Computers, The Internet and Electronic Publishing
The Impact on Scots Law
Saturday 8 March 1997
University of Strathclyde
This is a Conference Report published on 30 June 1997.
Citation: Clare N, 'Scots Law and The Internet', Conference Report, 1997 (2) The Journal of Information, Law and Technology (JILT). <http://elj.warwick.ac.uk/jilt/confs/97_2scot/>. New citation as at 1/1/04: <http://www2.warwick.ac.uk/fac/soc/law/elj/jilt/1997_2/clare/>
Murphy's Law #1: Whenever you are attending a conference on a Saturday - the Scottish weather decides to be agreeable. After a week of rain this particular Saturday was the picture of sunshine. Murphy’s Law #2: Even when you arrange to stay with friends the night before and they tell you where exactly you have to get off the bus the next morning - you end up going one stop too far and then spend ages walking round in circles trying to find the right building (and I wasn't the only one!)
Well at least I wasn't the last to arrive. John Sturrock of the Faculty of Advocates welcomed us all due to the late arrival of the Chairman for the day, The Right Hon The Lord Rodger of Earlsferry, the Lord President of the Court of Session.
The conference was split into five topics with an interesting list of speakers. Chris Reed was first up to the front of the floor to give us an 'Overview of the Issues' ranging from the growth in Electronic Commerce being carried out over the Internet to the first of many mentions of the day of the Shetland Times Hyperlinks Case - the first Scottish Internet Case to make headlines over the world. (The full court hearing is scheduled for 16 October 1997 which will be nearly a year after the interim interdict made the headlines).
How to Protect your Web Site
Charlotte Waelde and Professor Hector MacQueen (both from the home side of the University of Edinburgh) had the job of covering between them Trademarks and Domain Names, Copyright on the Web (Yes that got the second mention for the Shetland Times) and the Database Directive and the Internet. Professor MacQueen wrestling successfully with a live Internet connection at a conference (something always greeted with trepidation from both sides of the podium - I know I've been there and settled for the powerpoint presentation thank you very much). showed us the Shetland Times Web site and the Shetland News site. This was really helpful in highlighting the technical nature of the Hyperlinks Case.
Electronic Publishing and Protecting Yourself from Liability
After break for coffee, Alistair Bonnington then proceeded to enlighten us to the woes of the broadcasting duty solicitor in the age of 24 hour news. (Fan of current affairs news programmes that I am, I need my sleep). This was an excellent presentation on the Cross Border Issues that arise where one jurisdiction's (e.g. Scotland) particular laws (e.g. contempt of court) are so strict that absolutely no details of a crime that are prejudicial to the potential accused's fair trial are allowed to be publicly published before the trial. The Dunblane Tragedy of the year before attracted so much media attention the world within two hours of it happening yet it was some time later before police would confirmed that Thomas Hamilton had killed himself. In such an electronic environment can we continue to enforce our domestic law. Lilian Edwards took the floor to present the problems of Defamation on the Internet in light of the Defamation Act of 1996.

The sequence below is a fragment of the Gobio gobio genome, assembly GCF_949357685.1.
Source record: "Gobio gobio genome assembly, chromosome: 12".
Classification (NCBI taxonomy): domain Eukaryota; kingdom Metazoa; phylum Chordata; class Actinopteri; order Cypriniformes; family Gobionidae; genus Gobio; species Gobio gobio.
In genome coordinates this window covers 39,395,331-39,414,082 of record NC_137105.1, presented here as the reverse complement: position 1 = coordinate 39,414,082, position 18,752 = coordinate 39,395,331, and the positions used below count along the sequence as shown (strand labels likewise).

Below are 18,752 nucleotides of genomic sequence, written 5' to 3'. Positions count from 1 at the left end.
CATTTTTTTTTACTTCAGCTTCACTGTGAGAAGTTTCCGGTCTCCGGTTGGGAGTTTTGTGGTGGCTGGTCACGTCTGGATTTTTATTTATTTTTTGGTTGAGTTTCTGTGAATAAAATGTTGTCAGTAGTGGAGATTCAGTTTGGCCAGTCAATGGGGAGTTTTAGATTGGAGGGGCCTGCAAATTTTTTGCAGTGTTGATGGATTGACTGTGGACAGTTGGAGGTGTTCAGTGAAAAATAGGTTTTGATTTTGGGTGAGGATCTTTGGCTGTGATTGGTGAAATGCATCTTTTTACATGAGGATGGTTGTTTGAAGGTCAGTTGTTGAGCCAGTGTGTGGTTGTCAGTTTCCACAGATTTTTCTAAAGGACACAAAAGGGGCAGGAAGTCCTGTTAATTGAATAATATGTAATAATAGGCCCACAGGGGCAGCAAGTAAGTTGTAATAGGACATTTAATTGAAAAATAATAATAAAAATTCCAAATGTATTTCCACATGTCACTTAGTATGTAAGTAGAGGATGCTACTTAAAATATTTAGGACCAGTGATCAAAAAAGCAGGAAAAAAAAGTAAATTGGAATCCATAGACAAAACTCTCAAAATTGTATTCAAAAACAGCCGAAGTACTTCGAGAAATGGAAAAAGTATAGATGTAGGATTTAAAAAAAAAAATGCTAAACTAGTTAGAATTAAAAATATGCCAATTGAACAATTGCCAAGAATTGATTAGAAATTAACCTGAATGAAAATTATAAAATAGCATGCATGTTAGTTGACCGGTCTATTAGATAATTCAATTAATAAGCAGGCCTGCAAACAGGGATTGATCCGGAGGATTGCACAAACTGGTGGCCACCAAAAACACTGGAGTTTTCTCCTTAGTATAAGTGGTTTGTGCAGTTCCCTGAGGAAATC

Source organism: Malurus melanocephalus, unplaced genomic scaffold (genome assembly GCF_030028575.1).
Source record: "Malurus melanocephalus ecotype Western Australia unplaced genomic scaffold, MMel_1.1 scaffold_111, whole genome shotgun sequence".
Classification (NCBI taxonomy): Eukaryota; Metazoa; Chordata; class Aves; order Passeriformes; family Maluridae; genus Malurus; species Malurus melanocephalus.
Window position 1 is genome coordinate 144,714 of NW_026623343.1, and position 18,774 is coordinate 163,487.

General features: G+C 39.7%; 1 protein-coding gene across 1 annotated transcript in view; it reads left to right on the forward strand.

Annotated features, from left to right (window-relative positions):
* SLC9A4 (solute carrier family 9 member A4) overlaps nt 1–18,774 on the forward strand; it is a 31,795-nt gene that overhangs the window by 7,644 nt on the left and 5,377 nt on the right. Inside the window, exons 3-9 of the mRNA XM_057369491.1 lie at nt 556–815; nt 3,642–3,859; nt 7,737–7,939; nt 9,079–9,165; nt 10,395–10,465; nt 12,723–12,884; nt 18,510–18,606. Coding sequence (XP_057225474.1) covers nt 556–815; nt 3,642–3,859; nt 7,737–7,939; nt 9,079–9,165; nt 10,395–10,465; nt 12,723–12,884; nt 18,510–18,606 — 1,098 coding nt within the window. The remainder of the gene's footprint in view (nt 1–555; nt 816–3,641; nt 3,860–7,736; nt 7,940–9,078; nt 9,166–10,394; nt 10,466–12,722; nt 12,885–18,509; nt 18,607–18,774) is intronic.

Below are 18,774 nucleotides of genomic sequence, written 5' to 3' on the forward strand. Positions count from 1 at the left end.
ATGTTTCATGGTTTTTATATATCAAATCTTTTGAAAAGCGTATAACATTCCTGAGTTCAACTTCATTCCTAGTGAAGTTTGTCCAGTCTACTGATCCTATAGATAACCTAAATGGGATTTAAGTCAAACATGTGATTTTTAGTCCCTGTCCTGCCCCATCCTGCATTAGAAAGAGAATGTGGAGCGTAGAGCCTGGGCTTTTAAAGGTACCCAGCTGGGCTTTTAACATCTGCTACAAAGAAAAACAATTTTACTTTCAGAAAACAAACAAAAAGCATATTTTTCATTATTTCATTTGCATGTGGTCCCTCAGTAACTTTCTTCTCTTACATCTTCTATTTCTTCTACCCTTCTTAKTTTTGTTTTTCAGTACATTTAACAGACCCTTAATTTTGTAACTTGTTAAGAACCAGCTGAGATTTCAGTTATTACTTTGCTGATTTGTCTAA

Doing Business on the Internet
To take us up to lunch, Chris Reed returned to the conference platform to tell us how to do business on the Internet and get paid for it.
Contracts in the Electronic Age
After a lunch break spent networking (3 items in this issue of JILT can be traced back to this conference) and catching up on who's training where in terms of my contempories, trying (and failing miseably) not to eat too much of the wonderful buffet and trying to catch up with as many JILT contributors (past and future!) as well as catching some of the sunshine it was back in to the conference room to hear and see Professor Ian Lloyd (University of Strathclyde) taking the low-tech approach to presenting with the use of overheads and felt pens in elucidating the problems of the formal validity of digital signatures in relation to Electronic Contracts.
Professor MacQueen followed this by discussing Shrink Wrap Contracts and other aspects of software contract terms focussing on another Scottish technology case, Beta v. Adobe [1996 SLT 604) and the latin maxim jus quaesitum tertio.
In Practice in the Information Age
The final session of the day after another coffee break was given over to two practising QC's. Paul Cullen, the (now former) Solicitor General for Scotland asking the question Computers and Crime: Does Scots Law meet the challenge? and Stuart Gale QC expounded the Impact of Modern Information Technology Upon Civil Practice and Procedure and Evidence in Scots Law.
All in all this was an enjoyable conference that was also useful. It will be interesting to see the proceedings in book form when they appear.